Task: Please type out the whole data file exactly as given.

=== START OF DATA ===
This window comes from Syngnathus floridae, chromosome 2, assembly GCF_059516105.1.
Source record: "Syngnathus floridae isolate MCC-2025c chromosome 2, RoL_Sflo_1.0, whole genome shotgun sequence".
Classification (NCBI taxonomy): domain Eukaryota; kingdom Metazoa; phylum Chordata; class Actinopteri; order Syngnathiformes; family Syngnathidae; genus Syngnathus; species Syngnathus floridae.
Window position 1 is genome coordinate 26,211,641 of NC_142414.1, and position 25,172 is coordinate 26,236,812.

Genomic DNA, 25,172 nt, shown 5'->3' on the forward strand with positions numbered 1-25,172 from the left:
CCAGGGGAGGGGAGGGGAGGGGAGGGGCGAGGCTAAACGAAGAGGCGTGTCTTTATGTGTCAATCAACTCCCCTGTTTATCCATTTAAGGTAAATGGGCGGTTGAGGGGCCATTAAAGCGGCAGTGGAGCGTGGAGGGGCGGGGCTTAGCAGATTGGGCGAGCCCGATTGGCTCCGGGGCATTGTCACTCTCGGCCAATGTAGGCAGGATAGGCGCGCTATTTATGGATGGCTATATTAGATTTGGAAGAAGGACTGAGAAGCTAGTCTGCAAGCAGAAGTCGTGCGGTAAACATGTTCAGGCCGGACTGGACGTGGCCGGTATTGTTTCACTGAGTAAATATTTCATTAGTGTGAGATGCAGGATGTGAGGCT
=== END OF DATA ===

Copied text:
This window comes from Syngnathus floridae, chromosome 2, assembly GCF_059516105.1.
Source record: "Syngnathus floridae isolate MCC-2025c chromosome 2, RoL_Sflo_1.0, whole genome shotgun sequence".
Classification (NCBI taxonomy): domain Eukaryota; kingdom Metazoa; phylum Chordata; class Actinopteri; order Syngnathiformes; family Syngnathidae; genus Syngnathus; species Syngnathus floridae.
Window position 1 is genome coordinate 26,211,641 of NC_142414.1, and position 25,172 is coordinate 26,236,812.

Genomic DNA, 25,172 nt, shown 5'->3' on the forward strand with positions numbered 1-25,172 from the left:
CCAGGGGAGGGGAGGGGAGGGGAGGGGCGAGGCTAAACGAAGAGGCGTGTCTTTATGTGTCAATCAACTCCCCTGTTTATCCATTTAAGGTAAATGGGCGGTTGAGGGGCCATTAAAGCGGCAGTGGAGCGTGGAGGGGCGGGGCTTAGCAGATTGGGCGAGCCCGATTGGCTCCGGGGCATTGTCACTCTCGGCCAATGTAGGCAGGATAGGCGCGCTATTTATGGATGGCTATATTAGATTTGGAAGAAGGACTGAGAAGCTAGTCTGCAAGCAGAAGTCGTGCGGTAAACATGTTCAGGCCGGACTGGACGTGGCCGGTATTGTTTCACTGAGTAAATATTTCATTAGTGTGAGATGCAGGATGTGAGGCT